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Potential decoupling of trends in distribution area and population size of species with climate change

Authors

  • Luke P. Shoo,

    1. School of Environmental and Applied Sciences, Griffith University Gold Coast, PMB 50 Gold Coast Mail Centre, Bundall, Qld 9726, Australia,
    2. Cooperative Research Centre for Tropical Rainforest Ecology and Management, Cairns, Queensland, Australia
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  • Stephen E. Williams,

    1. School of Tropical Biology, James Cook University of North Queensland, Townsville, Qld 4811, Australia,
    2. Cooperative Research Centre for Tropical Rainforest Ecology and Management, Cairns, Queensland, Australia
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  • Jean-Marc Hero

    1. School of Environmental and Applied Sciences, Griffith University Gold Coast, PMB 50 Gold Coast Mail Centre, Bundall, Qld 9726, Australia,
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Luke P Shoo, tel. +61 07 5552 8140; fax +61 07 5552 8067, e-mail: L.Shoo@griffith.edu.au

Abstract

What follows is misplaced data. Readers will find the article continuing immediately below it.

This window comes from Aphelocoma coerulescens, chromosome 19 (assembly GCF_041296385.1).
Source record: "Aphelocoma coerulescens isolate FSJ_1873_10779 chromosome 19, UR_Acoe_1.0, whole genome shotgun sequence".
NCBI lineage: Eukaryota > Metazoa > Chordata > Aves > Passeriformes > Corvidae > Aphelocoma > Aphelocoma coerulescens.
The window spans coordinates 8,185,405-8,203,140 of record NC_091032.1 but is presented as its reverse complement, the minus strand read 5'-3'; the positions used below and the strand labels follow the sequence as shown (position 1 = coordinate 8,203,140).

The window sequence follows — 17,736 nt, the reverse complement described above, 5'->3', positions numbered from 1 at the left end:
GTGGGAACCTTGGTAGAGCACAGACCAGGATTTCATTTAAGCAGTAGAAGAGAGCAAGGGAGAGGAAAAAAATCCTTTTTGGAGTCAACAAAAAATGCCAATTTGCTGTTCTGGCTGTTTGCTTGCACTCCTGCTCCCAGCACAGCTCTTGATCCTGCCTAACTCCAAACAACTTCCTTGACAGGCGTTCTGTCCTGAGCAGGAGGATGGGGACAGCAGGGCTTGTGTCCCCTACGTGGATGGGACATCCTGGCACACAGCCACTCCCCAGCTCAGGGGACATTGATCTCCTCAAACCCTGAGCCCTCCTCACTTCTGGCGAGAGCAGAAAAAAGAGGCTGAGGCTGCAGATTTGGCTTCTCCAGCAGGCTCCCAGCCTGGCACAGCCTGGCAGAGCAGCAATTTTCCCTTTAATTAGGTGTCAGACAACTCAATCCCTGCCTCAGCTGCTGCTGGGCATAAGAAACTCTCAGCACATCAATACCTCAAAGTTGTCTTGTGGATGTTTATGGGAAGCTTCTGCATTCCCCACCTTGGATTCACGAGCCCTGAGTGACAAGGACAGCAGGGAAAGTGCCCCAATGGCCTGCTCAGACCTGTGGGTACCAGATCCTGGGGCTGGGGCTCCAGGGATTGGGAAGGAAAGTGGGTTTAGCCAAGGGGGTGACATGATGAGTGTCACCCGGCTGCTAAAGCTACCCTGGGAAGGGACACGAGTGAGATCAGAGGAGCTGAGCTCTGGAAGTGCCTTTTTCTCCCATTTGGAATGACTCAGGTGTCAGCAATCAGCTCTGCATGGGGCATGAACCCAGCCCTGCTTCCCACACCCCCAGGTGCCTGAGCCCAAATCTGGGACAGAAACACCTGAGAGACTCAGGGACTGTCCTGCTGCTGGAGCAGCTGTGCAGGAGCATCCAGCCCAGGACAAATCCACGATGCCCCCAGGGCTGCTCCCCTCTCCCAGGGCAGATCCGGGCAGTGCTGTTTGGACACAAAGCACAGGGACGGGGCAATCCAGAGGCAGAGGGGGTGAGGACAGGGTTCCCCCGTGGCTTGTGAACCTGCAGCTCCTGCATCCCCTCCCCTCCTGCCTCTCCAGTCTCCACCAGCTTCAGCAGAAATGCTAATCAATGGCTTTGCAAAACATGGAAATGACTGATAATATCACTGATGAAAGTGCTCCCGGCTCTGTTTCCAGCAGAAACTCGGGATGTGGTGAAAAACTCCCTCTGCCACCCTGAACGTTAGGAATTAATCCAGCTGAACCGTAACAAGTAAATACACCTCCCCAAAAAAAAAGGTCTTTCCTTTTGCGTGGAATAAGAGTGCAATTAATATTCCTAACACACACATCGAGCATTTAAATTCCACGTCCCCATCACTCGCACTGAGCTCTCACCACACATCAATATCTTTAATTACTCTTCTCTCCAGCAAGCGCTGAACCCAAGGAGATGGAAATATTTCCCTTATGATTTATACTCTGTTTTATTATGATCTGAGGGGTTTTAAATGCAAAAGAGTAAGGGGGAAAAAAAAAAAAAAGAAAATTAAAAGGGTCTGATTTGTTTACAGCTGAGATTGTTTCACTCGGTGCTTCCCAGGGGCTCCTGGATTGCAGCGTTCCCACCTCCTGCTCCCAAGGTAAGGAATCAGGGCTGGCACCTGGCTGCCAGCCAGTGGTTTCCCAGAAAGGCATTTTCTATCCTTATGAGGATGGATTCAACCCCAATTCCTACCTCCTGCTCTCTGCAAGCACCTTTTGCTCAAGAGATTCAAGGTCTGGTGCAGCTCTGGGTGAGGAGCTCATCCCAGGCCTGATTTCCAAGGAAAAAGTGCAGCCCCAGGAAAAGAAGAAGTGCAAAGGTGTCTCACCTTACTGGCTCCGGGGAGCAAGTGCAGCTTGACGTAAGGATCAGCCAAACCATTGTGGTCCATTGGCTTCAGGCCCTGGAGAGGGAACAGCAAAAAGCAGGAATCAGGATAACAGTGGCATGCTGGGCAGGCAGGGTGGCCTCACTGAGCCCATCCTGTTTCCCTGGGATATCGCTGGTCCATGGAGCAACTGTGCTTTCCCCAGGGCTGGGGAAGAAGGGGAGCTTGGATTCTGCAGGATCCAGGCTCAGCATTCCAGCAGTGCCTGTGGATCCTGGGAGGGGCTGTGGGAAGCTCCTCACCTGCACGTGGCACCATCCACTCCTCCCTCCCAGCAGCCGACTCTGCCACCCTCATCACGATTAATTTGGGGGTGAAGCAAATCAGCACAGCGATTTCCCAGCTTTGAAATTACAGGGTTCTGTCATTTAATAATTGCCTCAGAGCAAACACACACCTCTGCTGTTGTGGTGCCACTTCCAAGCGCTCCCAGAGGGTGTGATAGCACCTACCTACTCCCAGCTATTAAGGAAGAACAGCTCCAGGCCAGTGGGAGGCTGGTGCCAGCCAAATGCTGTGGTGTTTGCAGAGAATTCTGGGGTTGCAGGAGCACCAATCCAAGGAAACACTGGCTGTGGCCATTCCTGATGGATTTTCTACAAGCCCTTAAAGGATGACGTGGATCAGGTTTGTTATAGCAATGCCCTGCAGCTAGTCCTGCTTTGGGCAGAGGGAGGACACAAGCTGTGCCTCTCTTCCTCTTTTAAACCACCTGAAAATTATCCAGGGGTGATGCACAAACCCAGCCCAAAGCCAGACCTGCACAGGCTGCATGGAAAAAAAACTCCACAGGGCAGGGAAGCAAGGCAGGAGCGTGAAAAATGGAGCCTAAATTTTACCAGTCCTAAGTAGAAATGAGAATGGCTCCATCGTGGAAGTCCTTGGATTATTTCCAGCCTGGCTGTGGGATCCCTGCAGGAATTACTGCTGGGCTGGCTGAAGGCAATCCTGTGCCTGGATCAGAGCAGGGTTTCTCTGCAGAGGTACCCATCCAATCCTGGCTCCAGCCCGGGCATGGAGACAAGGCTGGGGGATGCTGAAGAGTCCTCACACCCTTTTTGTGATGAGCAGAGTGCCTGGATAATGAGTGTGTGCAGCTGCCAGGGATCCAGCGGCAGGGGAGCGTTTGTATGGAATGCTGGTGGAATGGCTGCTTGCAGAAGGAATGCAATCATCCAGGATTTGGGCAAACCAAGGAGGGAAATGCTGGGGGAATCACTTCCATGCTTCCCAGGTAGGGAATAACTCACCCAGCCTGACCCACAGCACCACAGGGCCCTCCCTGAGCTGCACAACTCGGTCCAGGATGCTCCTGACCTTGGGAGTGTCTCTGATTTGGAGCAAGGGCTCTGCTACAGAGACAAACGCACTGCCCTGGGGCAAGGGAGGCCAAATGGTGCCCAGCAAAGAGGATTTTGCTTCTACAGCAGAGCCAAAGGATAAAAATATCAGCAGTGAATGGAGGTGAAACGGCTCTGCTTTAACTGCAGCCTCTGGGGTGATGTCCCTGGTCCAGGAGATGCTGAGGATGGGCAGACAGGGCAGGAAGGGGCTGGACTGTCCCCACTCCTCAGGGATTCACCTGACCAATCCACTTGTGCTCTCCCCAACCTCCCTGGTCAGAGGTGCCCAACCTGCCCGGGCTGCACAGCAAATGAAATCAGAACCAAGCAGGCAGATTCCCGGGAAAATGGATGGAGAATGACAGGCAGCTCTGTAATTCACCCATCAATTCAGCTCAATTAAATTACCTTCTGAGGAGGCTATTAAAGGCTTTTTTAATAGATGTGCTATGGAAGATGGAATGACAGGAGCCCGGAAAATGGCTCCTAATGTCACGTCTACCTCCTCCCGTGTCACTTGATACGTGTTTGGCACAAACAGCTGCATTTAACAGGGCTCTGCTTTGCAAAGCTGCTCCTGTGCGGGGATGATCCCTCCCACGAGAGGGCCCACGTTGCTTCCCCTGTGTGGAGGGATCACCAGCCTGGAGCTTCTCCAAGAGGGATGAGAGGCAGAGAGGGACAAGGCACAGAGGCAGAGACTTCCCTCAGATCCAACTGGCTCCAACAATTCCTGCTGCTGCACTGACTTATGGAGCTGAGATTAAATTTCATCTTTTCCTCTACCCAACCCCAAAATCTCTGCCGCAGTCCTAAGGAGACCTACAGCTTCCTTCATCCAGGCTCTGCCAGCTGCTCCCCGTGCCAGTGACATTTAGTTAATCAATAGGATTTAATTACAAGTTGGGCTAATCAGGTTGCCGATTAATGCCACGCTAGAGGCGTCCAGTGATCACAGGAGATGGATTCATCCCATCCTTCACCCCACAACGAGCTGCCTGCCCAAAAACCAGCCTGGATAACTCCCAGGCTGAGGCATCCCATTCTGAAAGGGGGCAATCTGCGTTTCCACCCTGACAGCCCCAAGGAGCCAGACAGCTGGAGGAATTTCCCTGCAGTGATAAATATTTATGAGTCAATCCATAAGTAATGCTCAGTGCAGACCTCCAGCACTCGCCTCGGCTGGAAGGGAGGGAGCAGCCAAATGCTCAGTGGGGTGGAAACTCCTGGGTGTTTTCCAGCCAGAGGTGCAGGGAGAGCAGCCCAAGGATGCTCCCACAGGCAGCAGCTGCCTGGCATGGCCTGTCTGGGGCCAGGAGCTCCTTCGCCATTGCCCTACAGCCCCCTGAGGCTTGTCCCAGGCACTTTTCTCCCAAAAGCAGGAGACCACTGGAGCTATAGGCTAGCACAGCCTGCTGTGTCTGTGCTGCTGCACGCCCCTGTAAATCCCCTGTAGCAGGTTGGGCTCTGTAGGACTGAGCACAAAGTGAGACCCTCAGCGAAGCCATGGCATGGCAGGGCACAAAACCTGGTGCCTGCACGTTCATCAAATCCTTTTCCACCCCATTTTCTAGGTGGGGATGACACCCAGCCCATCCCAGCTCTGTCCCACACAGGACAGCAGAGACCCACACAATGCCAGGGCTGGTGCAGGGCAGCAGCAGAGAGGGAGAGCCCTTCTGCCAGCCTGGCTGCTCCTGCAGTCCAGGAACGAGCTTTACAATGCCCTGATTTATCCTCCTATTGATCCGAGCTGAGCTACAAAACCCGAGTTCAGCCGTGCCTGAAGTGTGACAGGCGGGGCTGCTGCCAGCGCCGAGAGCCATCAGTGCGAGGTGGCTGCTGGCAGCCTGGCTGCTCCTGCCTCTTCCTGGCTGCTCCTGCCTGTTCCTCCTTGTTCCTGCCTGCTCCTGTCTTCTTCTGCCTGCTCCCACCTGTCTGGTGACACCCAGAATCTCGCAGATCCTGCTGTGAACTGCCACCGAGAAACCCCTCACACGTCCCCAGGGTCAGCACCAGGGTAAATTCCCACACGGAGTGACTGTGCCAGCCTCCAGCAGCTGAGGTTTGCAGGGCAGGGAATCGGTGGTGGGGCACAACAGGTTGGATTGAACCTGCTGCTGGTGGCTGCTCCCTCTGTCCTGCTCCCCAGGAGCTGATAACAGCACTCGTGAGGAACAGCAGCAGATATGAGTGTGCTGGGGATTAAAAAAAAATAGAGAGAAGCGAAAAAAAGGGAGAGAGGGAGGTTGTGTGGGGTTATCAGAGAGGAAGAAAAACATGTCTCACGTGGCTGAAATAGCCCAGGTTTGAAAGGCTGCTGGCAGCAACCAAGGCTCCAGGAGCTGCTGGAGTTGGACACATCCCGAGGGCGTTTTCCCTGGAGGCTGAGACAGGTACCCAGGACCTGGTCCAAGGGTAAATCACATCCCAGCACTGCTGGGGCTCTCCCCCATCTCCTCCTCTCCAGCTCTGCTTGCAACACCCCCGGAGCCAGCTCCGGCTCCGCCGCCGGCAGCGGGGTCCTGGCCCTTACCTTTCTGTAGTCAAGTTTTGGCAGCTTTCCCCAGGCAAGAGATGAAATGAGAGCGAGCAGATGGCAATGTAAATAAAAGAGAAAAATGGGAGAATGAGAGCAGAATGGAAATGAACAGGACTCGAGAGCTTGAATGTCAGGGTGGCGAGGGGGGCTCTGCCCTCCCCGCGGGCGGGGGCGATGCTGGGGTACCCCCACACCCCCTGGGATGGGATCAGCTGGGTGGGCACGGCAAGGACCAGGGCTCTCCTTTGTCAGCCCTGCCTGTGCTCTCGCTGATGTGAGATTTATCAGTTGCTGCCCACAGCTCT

Global climates are changing rapidly and biological responses are becoming increasingly apparent. Here, we use empirical abundance patterns across an altitudinal gradient and predicted altitudinal range shifts to estimate change in total population size relative to distribution area in response to climate warming. Adopting this approach we predict that, for nine out of 12 species of regionally endemic birds, total population size will decline more rapidly than distribution area with increasing temperature. Two species showed comparable loss and one species exhibited a slower decline in population size with change in distribution area. Population size change relative to distribution area was greatest for those species that occurred at highest density in the middle of the gradient. The disproportional loss in population size reported here suggests that extinction risk associated with climate change can be more severe than that expected from decline in distribution area alone. Therefore, if we are to make accurate predictions of the impacts of climate change on the conservation status of individual species, it is crucial that we consider the spatial patterns of abundance within the distribution and not just the overall range of the species.

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